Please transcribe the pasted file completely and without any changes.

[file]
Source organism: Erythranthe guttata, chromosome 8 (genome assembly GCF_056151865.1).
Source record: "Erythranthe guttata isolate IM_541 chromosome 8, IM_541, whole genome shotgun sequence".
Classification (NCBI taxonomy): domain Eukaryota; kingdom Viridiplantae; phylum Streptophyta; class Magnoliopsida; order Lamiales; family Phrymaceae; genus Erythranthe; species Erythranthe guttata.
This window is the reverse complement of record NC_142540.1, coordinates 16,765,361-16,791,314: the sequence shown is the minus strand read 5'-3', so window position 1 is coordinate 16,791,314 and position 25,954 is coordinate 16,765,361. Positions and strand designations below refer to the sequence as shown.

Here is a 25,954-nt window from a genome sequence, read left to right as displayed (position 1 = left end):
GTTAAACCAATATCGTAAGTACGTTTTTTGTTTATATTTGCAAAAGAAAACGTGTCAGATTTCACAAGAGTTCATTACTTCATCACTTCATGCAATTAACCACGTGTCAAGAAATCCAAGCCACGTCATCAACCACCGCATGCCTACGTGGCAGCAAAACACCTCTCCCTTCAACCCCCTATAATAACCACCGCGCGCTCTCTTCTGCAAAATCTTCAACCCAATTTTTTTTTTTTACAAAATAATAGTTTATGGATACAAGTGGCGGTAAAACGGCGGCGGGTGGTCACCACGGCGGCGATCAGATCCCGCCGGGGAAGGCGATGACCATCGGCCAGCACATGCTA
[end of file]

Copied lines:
Source organism: Erythranthe guttata, chromosome 8 (genome assembly GCF_056151865.1).
Source record: "Erythranthe guttata isolate IM_541 chromosome 8, IM_541, whole genome shotgun sequence".
Classification (NCBI taxonomy): domain Eukaryota; kingdom Viridiplantae; phylum Streptophyta; class Magnoliopsida; order Lamiales; family Phrymaceae; genus Erythranthe; species Erythranthe guttata.
This window is the reverse complement of record NC_142540.1, coordinates 16,765,361-16,791,314: the sequence shown is the minus strand read 5'-3', so window position 1 is coordinate 16,791,314 and position 25,954 is coordinate 16,765,361. Positions and strand designations below refer to the sequence as shown.

Here is a 25,954-nt window from a genome sequence, read left to right as displayed (position 1 = left end):
GTTAAACCAATATCGTAAGTACGTTTTTTGTTTATATTTGCAAAAGAAAACGTGTCAGATTTCACAAGAGTTCATTACTTCATCACTTCATGCAATTAACCACGTGTCAAGAAATCCAAGCCACGTCATCAACCACCGCATGCCTACGTGGCAGCAAAACACCTCTCCCTTCAACCCCCTATAATAACCACCGCGCGCTCTCTTCTGCAAAATCTTCAACCCAATTTTTTTTTTTTACAAAATAATAGTTTATGGATACAAGTGGCGGTAAAACGGCGGCGGGTGGTCACCACGGCGGCGATCAGATCCCGCCGGGGAAGGCGATGACCATCGGCCAGCACATGCTA